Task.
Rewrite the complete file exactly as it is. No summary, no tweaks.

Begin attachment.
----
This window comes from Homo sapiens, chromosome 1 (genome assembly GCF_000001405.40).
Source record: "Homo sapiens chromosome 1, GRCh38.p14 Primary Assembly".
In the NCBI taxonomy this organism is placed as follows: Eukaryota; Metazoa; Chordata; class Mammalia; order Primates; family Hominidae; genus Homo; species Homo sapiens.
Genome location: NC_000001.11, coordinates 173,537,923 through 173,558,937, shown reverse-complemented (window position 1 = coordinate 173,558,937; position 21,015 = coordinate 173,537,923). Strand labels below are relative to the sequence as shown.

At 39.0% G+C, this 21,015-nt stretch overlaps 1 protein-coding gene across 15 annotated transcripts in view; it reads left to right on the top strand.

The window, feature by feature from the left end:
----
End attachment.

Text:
This window comes from Homo sapiens, chromosome 1 (genome assembly GCF_000001405.40).
Source record: "Homo sapiens chromosome 1, GRCh38.p14 Primary Assembly".
In the NCBI taxonomy this organism is placed as follows: Eukaryota; Metazoa; Chordata; class Mammalia; order Primates; family Hominidae; genus Homo; species Homo sapiens.
Genome location: NC_000001.11, coordinates 173,537,923 through 173,558,937, shown reverse-complemented (window position 1 = coordinate 173,558,937; position 21,015 = coordinate 173,537,923). Strand labels below are relative to the sequence as shown.

At 39.0% G+C, this 21,015-nt stretch overlaps 1 protein-coding gene across 15 annotated transcripts in view; it reads left to right on the top strand.

The window, feature by feature from the left end: